They came for extra credit, to complete an assignment and for the free pizza.
And during a 40 minute discussion led by Eugene Williams, general manager of KTWU public television, more than 100 Washburn University students who filled Mabee Library for the first DebateWatch 2012 event showed that they care.
Some said they are frustrated by the process. Sick of bipartisanship. Tired of cable news networks that deny bias. Some wanted to hear what the candidates had to say about student loans.
Others were committed to candidates not included in the debates, or not yet on the Kansas ballot.
A few even called out the role of the Electoral College.
"The president doesn't always reflect the vote. If you want to reform something reform the electoral college," said Elaine Januszka, a freshman business major from Kansas City, Kansas. She advocated not voting as a form of protest, which spurred discussion.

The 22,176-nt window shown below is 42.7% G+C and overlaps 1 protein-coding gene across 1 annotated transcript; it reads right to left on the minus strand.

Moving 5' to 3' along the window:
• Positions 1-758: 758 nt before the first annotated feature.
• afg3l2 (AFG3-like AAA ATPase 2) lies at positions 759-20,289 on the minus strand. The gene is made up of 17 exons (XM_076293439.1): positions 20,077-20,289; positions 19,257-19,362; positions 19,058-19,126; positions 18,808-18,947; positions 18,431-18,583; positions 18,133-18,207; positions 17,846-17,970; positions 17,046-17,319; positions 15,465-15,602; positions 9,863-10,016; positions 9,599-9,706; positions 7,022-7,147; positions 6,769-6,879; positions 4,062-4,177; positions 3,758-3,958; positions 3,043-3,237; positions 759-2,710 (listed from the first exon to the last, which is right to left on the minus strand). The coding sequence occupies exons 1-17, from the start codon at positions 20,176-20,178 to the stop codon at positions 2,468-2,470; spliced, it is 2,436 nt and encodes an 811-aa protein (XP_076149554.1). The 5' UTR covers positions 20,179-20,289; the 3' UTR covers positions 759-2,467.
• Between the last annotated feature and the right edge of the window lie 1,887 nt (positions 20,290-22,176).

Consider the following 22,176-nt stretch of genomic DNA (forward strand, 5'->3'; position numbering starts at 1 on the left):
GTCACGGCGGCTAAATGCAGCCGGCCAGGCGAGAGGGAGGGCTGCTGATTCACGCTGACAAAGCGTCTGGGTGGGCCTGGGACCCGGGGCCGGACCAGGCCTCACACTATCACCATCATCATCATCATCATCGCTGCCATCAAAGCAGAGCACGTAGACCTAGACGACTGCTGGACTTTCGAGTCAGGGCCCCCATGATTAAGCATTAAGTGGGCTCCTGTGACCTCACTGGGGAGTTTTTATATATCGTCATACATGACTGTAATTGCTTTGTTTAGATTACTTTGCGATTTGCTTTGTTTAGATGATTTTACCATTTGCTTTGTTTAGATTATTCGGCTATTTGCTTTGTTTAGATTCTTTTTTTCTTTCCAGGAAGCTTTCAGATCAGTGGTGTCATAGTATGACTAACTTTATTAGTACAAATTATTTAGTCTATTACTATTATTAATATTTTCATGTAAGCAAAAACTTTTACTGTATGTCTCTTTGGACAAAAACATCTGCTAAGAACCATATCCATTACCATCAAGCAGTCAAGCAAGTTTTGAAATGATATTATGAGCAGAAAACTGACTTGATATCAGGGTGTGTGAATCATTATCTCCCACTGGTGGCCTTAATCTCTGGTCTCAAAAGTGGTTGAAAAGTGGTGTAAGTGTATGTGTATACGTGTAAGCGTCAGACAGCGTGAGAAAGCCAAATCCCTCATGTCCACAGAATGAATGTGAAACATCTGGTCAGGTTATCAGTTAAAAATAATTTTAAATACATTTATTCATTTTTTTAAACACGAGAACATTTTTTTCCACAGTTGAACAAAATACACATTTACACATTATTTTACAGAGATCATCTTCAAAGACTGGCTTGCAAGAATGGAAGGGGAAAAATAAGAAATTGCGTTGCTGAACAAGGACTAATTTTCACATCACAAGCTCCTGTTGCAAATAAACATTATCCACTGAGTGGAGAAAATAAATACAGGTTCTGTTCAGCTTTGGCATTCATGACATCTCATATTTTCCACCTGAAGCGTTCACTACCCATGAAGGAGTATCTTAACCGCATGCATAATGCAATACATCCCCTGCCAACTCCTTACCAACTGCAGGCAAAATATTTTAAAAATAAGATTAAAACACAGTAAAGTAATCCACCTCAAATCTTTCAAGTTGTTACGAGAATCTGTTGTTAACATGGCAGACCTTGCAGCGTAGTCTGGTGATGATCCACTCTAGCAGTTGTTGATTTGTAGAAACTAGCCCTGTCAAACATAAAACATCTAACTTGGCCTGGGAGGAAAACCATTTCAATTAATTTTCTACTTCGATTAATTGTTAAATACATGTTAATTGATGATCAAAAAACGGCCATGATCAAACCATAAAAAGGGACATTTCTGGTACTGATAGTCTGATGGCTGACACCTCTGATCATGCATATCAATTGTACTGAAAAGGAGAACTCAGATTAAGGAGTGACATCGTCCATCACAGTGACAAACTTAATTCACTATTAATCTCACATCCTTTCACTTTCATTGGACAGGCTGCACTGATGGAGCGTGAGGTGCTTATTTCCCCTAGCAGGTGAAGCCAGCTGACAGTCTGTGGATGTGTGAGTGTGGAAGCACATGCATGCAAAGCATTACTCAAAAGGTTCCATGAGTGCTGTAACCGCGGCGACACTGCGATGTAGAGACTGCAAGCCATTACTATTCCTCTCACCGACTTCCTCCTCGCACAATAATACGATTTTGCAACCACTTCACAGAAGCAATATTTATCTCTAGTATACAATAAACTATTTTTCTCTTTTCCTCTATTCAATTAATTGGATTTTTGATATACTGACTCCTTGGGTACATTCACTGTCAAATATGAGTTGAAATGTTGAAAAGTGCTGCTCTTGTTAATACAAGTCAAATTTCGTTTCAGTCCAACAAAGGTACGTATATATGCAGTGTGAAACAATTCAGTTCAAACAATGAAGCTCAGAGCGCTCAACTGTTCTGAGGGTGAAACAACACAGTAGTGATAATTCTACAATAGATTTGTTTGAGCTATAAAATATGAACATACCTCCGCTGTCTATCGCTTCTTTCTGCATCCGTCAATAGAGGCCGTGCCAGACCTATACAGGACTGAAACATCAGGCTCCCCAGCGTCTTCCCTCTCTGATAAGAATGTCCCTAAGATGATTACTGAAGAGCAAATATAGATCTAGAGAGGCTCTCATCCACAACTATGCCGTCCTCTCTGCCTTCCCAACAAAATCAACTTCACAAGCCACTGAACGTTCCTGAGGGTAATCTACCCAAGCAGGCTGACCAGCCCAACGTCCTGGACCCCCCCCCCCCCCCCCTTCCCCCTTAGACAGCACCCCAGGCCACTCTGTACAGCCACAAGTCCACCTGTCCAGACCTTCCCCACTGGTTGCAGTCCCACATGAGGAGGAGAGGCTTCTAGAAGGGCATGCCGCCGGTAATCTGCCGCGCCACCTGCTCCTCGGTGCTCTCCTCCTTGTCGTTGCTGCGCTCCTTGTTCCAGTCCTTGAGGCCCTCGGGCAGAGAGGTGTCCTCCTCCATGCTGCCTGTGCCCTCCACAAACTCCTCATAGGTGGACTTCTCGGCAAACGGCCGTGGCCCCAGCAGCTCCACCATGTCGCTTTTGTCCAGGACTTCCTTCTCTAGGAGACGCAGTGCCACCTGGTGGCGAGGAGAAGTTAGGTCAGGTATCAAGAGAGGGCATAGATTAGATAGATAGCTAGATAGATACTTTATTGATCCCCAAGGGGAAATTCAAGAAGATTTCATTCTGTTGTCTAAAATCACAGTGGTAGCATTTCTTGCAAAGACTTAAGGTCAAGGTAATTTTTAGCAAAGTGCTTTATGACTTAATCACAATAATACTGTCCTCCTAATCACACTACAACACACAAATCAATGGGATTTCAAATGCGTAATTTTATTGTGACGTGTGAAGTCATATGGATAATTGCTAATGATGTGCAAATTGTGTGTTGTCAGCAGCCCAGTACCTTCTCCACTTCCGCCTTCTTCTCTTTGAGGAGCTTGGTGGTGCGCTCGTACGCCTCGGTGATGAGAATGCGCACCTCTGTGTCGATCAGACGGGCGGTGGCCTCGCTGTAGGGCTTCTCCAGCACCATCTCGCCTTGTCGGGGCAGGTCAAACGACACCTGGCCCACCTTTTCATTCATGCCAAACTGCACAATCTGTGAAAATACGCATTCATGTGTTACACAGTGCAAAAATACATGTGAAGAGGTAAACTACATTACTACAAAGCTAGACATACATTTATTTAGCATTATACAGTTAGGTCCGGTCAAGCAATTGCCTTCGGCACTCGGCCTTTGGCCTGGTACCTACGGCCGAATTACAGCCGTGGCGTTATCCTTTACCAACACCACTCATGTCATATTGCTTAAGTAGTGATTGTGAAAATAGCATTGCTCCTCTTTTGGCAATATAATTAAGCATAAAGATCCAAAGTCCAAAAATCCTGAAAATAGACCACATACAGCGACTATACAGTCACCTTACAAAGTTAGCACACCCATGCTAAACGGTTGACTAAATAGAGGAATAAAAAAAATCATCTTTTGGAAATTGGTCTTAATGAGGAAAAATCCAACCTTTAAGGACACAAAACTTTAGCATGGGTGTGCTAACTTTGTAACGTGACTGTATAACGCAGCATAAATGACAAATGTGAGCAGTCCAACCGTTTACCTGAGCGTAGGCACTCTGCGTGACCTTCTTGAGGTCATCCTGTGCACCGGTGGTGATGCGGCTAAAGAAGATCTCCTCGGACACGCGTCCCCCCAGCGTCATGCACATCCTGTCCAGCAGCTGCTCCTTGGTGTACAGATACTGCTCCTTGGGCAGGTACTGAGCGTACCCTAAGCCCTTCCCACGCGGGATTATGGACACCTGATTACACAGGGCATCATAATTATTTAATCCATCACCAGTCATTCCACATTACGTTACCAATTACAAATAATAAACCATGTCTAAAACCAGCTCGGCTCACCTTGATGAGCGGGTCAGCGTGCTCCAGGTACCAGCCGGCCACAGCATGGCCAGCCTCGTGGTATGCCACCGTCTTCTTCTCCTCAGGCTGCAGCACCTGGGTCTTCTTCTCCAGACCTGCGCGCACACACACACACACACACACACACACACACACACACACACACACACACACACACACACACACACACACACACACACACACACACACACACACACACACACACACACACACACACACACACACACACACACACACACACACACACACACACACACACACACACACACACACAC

In an interview afterward the debate team member said she wanted to see what people would say. "I'm going to vote. It doesn't matter as much as if I lived in Florida or Ohio. But I'm hopeful. That's what can start movements, right? Hopefulness."
Mark Peterson, chair of the political science department, reminded the crowd of the 2000 election, when the Supreme Court stepped in. "There weren't riots when he was elected." In large part, Peterson said, that was the purpose of the Electoral College. "The Framers (of the Constitution) ... wanted to, to the degree possible, prevent civil unrest."
Mabee Library will host Debate Watch events for the three remaining debates, Oct. 11, 16 and 22.